In a statement to EBONY, Hunter said, “Although The Hunter Foundation in its current form will dissolve, the important work will live on. I plan on launching a new foundation in the near future to continue the important mission in helping those struggling with drug addiction and substance abuse.”
The former couple launched in March a national drug and substance abuse hotline, 888-5HUNTER, through their foundation.
The hotline provides educational materials, treatment requests for detox and rehabilitation, information on sober living and outpatient centers, and offers support for the loved ones of those who are struggling with drug and substance abuse.
Williams celebrated the success of the hotline in a PSA last month. “Ten thousand calls in three weeks is remarkable! We’re doing our part by getting the word out. All it takes is one call to get on the right path. We’re here to help,” she said.
According to Hunter, the hotline will be temporarily impacted by the foundation’s closure. “In regards to the partnership with T.R.U.S.T. and the resource hotline 888-5HUNTER, the call center will go on a brief hiatus beginning May 31st,” he said in the statement.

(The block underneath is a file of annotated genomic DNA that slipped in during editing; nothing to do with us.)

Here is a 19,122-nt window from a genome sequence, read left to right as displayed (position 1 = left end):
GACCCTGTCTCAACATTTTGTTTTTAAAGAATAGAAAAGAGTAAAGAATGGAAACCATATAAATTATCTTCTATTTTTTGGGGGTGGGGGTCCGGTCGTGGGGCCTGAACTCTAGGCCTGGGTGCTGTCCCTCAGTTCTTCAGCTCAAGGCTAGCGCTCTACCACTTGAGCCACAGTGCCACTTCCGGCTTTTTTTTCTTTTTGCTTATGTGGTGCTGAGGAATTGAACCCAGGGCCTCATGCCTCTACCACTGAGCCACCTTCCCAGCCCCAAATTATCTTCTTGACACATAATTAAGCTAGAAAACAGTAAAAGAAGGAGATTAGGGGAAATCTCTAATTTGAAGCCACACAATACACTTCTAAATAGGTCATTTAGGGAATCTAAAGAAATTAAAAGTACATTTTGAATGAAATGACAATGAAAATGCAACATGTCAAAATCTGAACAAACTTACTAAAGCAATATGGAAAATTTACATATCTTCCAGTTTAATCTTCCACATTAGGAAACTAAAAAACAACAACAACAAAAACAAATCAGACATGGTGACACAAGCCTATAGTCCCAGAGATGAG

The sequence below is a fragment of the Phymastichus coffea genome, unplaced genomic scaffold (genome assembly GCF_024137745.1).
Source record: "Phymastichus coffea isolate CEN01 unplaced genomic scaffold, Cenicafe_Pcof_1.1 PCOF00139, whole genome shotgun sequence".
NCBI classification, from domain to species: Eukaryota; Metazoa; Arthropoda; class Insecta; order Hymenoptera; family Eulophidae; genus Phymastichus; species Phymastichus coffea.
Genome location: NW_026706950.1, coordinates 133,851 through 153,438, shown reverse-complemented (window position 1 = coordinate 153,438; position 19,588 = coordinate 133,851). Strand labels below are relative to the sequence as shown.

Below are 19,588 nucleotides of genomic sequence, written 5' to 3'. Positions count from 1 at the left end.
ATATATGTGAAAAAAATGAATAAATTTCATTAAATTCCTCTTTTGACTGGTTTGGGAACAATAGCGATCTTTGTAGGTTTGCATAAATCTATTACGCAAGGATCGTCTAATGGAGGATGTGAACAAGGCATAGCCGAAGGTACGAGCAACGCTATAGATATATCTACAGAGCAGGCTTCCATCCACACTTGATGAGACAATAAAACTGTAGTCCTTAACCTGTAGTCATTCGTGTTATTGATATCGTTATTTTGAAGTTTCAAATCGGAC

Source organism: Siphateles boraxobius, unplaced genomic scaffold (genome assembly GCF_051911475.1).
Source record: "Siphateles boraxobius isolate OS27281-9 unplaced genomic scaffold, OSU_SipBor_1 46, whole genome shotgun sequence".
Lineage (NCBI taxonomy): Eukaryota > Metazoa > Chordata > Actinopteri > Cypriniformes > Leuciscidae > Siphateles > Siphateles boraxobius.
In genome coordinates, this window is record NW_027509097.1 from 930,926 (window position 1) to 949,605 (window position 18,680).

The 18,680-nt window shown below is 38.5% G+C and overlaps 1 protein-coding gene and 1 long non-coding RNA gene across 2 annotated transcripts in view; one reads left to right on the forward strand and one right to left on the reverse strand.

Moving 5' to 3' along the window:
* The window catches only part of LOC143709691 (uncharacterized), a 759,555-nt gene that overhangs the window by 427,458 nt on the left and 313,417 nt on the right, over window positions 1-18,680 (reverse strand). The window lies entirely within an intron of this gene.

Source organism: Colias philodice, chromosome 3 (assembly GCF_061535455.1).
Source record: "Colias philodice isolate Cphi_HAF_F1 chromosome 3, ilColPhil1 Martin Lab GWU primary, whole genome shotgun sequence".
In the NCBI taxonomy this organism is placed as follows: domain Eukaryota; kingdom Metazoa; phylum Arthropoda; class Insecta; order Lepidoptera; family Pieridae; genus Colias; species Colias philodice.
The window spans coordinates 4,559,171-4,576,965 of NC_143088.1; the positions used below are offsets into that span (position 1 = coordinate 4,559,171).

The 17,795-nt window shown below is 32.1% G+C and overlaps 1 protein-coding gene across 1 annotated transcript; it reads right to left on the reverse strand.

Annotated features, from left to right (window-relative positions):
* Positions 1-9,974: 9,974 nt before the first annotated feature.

“Since launching in early-March, the hotline has received over 13,000 phone calls and has connected nearly 900 individuals to some level of treatment and care,” he continued. “We will work to partner with other reputable organizations to get the hotline back up and running so that we can continue changing lives.”
News of the disbandment of the organization came several weeks after reports confirmed that Hunter would no longer serve as an executive producer on Williams’ talk show.
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Jasmine Washington is a beauty-obsessed journalist by day and a trap music connoisseur by night. A lifelong New Yorker, she got her start as an intern at the now-defunct Juicy Magazine. Jasmine joined the EBONY.com team as a writer, penning daily stories on all things Black culture and entertainment.